Tuesday 18 June 2024

Theatre review: Babies

The Other Palace has managed to combine its remit to discover new British musicals with the high school musicals that have been its bread and butter in recent years: Martha Geelan (book) and Jack Godfrey's (music & lyrics) Babies isn't even an adaptation of an existing property, although its premise has been a mainstay of teen TV drama since even I was a teenager: Back then it would most likely have been an egg that each of a class full of kids would have been given to look after as if it was a baby; here Year 11 are delivered a shipment of hi-tech Japanese dolls that cry like real infants and need feeding and care. The class have to look after them for a week while juggling all their usual schoolwork, a cautionary project meant to put them off becoming single teen parents for real, as the entirety of the year above them seem to have done.

Saturday 15 June 2024

Theatre review: The Merry Wives of Windsor (RSC/RST)

Known for being particularly good with some of the lesser-loved Shakespeares, Blanche McIntyre returns to Stratford-upon-Avon for the new RSC regime's first season. And in the first half at least, The Merry Wives of Windsor justifies its place as very few people's favourite: While the popular myth of Elizabeth I demanding to see Falstaff in love seems very unlikely, it does feel probable that this Henry IV spin-off was written because of popular demand, and its mix of characters from a very different world with a whole bunch of new comic foils begins as a tangle of plots, tricks and misunderstandings. There's even a very tedious version of the Twelfth Night subplot about convincing two different types of idiot that the other wants to duel them to the death, which even the characters get openly and mercifully bored with and ditch after the first couple of acts.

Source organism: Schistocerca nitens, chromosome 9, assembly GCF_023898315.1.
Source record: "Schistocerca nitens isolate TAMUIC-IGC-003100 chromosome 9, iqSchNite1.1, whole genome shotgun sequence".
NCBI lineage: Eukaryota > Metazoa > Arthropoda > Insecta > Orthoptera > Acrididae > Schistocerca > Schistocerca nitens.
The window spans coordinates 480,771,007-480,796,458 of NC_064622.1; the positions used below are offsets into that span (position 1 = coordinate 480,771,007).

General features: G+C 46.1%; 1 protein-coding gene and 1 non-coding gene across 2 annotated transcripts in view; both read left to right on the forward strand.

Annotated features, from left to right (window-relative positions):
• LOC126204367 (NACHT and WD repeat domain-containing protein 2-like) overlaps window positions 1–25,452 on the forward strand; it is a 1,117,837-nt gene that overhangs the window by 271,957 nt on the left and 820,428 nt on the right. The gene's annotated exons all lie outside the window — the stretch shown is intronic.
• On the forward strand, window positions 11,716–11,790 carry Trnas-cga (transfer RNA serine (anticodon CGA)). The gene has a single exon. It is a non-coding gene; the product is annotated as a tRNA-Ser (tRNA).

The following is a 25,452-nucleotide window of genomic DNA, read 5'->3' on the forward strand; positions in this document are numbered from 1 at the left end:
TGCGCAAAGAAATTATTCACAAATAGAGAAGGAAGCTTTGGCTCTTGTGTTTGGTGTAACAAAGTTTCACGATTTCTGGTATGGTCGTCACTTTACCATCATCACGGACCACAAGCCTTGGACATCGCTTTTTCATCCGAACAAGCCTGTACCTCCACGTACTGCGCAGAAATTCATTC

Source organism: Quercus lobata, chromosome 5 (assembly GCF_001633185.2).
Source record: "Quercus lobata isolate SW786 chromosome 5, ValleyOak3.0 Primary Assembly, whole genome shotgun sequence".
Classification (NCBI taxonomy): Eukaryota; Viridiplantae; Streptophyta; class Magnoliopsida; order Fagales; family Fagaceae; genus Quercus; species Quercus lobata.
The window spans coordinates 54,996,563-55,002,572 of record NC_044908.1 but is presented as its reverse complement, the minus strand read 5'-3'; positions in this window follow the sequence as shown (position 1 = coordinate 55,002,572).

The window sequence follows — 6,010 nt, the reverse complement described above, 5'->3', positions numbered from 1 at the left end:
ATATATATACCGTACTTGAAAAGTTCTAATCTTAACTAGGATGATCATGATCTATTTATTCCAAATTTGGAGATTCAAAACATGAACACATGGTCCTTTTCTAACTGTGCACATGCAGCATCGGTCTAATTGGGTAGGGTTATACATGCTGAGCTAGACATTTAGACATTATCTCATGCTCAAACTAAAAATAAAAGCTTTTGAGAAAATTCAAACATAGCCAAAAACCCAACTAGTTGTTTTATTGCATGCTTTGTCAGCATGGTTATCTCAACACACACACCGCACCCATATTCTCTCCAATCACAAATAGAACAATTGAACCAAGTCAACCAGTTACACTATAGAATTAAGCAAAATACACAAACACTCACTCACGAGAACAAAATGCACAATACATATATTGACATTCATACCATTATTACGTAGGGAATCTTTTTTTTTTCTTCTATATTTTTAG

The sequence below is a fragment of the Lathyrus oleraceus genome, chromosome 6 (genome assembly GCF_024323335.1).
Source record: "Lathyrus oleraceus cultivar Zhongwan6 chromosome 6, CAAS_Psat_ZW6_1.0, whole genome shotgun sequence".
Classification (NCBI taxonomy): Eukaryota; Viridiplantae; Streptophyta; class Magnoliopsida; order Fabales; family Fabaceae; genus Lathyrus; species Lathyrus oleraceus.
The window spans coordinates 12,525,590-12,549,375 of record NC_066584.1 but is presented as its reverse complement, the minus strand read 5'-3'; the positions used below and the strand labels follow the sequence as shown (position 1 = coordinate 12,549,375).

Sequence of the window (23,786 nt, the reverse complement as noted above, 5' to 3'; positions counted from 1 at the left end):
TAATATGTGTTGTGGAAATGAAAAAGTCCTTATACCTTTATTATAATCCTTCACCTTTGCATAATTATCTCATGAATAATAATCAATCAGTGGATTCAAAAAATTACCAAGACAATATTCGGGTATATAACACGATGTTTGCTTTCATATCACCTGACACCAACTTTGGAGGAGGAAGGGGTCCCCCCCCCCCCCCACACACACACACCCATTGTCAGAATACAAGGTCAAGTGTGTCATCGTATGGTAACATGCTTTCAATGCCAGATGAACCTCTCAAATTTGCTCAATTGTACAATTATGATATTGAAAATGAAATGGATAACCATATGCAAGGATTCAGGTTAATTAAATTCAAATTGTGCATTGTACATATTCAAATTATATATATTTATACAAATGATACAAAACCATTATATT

Thursday 13 June 2024

Theatre review: English